Yeah, that’s interesting. And something that I was chatting with a colleague about earlier today is, you mentioned that some people being trapped in poverty and things like that, there’s such a rapid digitisation of society. And it was moving pretty quick before COVID, now in both the B2B and the B2C Worlds, it is accelerating very quickly, predominantly due to COVID at the moment. Do you see that, and this is sort of, will come back around to what we were just talking about, do you see that as being something that is good or bad or a mix of both? Because some people are really against social media and digital communications and things like that. Others think that, you know, we’re connecting the world, we’re changing the world for better with it. Do you have any thoughts on that from what you’ve seen?

We are quite agnostic about the actual technology and more interested in how it’s used. Anything can be used well or not well. So it’s really what role it plays and it’s a balance and it comes back again to sort of choice and control. Do you get a choice of how you use it? So during COVID obviously, right in the heart of the pandemic when people couldn’t come into offices and had to work from home, that was their only choice. And I tell you what, like looking at yourself on Zoom for 16 hours a day, it’s just pretty dispiriting. I’m just sick of the sight of myself at the end of that. But, it got people through. I think the thing that we found is that we’d personally been encouraging our staff to work from home well before this. And oh, but I can’t work from home, I’m paper-based and dah dah dah dah. Okay, well, the opportunities there. Come COVID, the offices were shut so people had to work from home.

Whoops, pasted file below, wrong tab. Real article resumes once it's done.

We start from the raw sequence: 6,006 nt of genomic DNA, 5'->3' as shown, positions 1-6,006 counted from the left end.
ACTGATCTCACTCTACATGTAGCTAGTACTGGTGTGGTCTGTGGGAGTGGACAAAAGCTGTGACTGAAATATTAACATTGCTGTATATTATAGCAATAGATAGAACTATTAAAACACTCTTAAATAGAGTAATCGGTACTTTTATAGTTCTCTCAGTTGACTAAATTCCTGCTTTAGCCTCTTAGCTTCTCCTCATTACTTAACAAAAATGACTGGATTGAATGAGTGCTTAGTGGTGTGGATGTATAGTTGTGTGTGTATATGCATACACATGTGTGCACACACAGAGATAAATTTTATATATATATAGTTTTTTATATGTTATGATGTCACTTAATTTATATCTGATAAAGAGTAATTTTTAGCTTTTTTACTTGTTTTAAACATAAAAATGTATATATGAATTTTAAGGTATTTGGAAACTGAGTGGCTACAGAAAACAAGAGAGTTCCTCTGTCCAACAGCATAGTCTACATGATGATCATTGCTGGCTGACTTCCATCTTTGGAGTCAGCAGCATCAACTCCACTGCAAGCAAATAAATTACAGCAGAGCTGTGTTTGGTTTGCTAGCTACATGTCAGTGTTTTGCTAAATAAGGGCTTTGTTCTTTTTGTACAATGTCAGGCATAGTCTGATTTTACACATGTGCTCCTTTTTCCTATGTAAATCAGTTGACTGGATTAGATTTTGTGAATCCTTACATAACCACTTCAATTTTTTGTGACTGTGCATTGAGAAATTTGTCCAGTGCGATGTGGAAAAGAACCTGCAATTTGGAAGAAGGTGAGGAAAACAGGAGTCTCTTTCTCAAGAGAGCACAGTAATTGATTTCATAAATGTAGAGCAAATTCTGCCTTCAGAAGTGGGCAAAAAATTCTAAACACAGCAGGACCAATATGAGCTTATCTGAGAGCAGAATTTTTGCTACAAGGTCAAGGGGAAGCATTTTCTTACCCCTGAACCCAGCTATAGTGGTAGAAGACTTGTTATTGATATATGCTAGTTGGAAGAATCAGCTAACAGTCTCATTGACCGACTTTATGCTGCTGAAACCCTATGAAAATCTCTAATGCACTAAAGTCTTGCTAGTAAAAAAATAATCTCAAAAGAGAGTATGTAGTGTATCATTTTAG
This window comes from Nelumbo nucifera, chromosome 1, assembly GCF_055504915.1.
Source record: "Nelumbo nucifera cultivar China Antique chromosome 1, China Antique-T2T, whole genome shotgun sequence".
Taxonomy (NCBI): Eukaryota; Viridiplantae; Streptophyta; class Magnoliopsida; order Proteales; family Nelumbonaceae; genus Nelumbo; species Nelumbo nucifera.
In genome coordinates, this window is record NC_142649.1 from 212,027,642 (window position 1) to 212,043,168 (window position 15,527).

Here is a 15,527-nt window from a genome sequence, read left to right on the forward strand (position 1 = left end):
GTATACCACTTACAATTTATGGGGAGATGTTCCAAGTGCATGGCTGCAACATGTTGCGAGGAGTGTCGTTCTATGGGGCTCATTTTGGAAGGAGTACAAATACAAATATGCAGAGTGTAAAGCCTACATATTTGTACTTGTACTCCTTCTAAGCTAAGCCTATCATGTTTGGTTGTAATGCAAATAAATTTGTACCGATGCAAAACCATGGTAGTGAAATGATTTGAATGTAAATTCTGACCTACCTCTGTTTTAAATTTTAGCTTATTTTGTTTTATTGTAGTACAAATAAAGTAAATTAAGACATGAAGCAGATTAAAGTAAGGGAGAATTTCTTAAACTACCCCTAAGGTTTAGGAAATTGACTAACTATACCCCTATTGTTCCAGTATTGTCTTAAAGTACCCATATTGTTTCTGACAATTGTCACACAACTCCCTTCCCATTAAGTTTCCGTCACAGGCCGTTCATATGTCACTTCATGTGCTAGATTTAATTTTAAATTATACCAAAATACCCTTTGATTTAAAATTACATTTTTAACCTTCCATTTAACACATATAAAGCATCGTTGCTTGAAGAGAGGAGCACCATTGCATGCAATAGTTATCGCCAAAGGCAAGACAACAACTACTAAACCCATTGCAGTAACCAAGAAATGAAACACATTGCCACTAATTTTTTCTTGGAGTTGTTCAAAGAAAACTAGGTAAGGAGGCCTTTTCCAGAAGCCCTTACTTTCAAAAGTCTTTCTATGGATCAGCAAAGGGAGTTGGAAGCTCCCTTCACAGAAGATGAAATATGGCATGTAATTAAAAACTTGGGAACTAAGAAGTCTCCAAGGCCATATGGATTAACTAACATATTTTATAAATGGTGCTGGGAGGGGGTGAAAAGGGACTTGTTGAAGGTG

Never waste a good crisis. I think that’s the thing. Suddenly people realised they could work from home and it was okay. So now I think what it’s done, it’s given them two choices. And we’ve just continued to say work wherever you feel most productive. If you want to be in the office, in the office and if you want to work from home, work from home. So what we found, like most things, is moderation is key. If people have choice and can choose where and when and how they want to work, there’s benefits from both, from using the technology and or seeing people. But it’s genuinely a hybrid. But let people choose. 

The other thing you find is that, you know, digital connectivity is fantastic if you have the means, but digital inclusion is a real issue. Often the people, again, who are most marginalised have the least access to hardware, software, ability to use it are even more isolated than they were before. So we’ve got to just make sure we bring these people with us as well.